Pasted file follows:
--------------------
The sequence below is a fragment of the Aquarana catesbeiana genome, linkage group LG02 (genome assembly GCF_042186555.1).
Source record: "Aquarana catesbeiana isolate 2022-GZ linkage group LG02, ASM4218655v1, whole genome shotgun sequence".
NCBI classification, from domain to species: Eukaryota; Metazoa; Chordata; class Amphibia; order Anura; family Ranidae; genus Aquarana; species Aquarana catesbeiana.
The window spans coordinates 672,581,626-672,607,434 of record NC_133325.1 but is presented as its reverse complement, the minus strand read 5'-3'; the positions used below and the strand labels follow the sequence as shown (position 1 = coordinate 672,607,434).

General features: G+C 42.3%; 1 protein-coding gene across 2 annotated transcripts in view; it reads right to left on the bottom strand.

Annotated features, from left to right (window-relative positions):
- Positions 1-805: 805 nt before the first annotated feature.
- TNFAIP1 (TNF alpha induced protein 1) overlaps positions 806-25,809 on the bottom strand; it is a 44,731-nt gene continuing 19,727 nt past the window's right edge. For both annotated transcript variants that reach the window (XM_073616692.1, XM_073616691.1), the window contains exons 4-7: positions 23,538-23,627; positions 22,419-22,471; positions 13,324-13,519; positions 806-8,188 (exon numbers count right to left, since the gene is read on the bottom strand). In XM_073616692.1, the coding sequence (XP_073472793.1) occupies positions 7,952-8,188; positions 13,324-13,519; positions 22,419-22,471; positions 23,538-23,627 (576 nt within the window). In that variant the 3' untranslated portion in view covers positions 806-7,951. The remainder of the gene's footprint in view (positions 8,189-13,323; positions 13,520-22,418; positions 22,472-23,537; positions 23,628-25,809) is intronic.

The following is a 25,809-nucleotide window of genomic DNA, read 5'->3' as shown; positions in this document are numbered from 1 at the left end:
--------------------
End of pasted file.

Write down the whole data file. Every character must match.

The sequence below is a fragment of the Aquarana catesbeiana genome, linkage group LG02 (genome assembly GCF_042186555.1).
Source record: "Aquarana catesbeiana isolate 2022-GZ linkage group LG02, ASM4218655v1, whole genome shotgun sequence".
NCBI classification, from domain to species: Eukaryota; Metazoa; Chordata; class Amphibia; order Anura; family Ranidae; genus Aquarana; species Aquarana catesbeiana.
The window spans coordinates 672,581,626-672,607,434 of record NC_133325.1 but is presented as its reverse complement, the minus strand read 5'-3'; the positions used below and the strand labels follow the sequence as shown (position 1 = coordinate 672,607,434).

General features: G+C 42.3%; 1 protein-coding gene across 2 annotated transcripts in view; it reads right to left on the bottom strand.

Annotated features, from left to right (window-relative positions):
- Positions 1-805: 805 nt before the first annotated feature.
- TNFAIP1 (TNF alpha induced protein 1) overlaps positions 806-25,809 on the bottom strand; it is a 44,731-nt gene continuing 19,727 nt past the window's right edge. For both annotated transcript variants that reach the window (XM_073616692.1, XM_073616691.1), the window contains exons 4-7: positions 23,538-23,627; positions 22,419-22,471; positions 13,324-13,519; positions 806-8,188 (exon numbers count right to left, since the gene is read on the bottom strand). In XM_073616692.1, the coding sequence (XP_073472793.1) occupies positions 7,952-8,188; positions 13,324-13,519; positions 22,419-22,471; positions 23,538-23,627 (576 nt within the window). In that variant the 3' untranslated portion in view covers positions 806-7,951. The remainder of the gene's footprint in view (positions 8,189-13,323; positions 13,520-22,418; positions 22,472-23,537; positions 23,628-25,809) is intronic.

The following is a 25,809-nucleotide window of genomic DNA, read 5'->3' as shown; positions in this document are numbered from 1 at the left end: